Emerging Practices In Project Scheduling Management

Emerging Practices In Project Scheduling Management



In this article, I  want to look at some of the emerging practices and trends in project scheduling management. I want to look at how tailoring activities has changed how the project is been scheduled and planned in several organizations.


Project scheduling management


With high levels of uncertainty and unpredictability in a fast-paced, highly competitive global marketplace where long term scope is difficult to define, it is becoming even more important to have contextual framework for effective adoption and tailoring of development practices to respond to changing needs of the environment. 


Adaptive planning defines a plan but acknowledges that once work starts, the priorities may change and the plan needs to reflect this new knowledge. 


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Some of the emerging practices for project scheduling methods include but are not limited to: 


#1 Iterative scheduling with a backlog

This is a form of rolling wave planning based on adaptive life cycles, such as the agile approach for product development. The requirements are documented in user stories that are then prioritized and refined just prior to construction, and the product features are developed using time-boxed periods of work.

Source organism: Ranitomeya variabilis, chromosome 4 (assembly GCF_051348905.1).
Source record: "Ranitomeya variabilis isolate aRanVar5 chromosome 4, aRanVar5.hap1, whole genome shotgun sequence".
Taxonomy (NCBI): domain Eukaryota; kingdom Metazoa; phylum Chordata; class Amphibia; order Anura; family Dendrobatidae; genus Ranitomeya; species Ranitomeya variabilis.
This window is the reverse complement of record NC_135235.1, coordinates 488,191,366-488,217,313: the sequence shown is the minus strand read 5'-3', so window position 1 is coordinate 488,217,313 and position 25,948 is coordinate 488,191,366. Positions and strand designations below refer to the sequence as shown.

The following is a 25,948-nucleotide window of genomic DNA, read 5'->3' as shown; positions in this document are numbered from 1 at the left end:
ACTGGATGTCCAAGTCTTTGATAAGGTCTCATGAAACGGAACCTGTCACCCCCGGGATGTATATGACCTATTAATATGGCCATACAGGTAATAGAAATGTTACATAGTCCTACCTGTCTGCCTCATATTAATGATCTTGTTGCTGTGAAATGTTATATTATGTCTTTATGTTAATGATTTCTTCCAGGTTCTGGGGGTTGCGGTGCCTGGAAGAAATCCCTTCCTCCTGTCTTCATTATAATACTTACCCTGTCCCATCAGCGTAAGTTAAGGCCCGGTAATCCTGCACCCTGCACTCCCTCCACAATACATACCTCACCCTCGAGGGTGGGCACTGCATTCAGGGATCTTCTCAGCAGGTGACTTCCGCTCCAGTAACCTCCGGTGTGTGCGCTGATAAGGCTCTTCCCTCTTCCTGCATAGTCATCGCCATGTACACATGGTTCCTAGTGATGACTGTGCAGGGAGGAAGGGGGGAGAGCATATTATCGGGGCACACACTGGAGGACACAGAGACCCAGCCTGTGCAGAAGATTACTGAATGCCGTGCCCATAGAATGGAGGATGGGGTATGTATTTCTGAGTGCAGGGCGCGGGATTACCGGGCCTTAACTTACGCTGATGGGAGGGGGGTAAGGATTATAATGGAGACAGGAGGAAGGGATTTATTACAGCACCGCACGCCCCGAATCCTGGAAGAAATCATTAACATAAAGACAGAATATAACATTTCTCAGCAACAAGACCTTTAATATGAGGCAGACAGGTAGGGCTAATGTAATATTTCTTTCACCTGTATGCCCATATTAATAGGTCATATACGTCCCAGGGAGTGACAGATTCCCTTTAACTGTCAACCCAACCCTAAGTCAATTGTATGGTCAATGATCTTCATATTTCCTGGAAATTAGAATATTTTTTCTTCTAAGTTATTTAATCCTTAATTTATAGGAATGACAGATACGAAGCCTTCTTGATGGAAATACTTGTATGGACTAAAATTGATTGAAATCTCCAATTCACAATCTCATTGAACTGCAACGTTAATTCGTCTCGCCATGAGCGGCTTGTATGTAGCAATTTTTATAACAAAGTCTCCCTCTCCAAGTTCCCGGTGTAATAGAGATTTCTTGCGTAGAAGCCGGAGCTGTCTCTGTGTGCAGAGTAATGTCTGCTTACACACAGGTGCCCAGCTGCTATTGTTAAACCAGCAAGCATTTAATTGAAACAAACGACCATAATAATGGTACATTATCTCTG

This approach is often used to deliver incremental value to the customer or when multiple teams can concurrently develop a large number of features that have few interconnected dependencies. These scheduling method are appropriate for many projects as indicated by the widespread and growing use of adaptive lifecycles for product development. 

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The benefit of this approach is that it welcomes changes throughout the development life cycle. 


#2 On-demand scheduling

This approach, typically used in a Kanban system, is based on the theory-of-constraints and pull-based scheduling concepts from lean manufacturing to limit a team’s work in progress in order to balance demand against the team’s delivery throughput. 


On-demand scheduling does not rely on a schedule that was developed previously for the development of the product or product increments, but rather pulls work from a backlog or intermediate queue of work to be done immediately as resource becomes available.


On-demand scheduling is often used for projects the evolve the product incrementally in operational or sustainment environments, and where tasks may be made relatively similar in size and scope or can be bundled by size and scope. 


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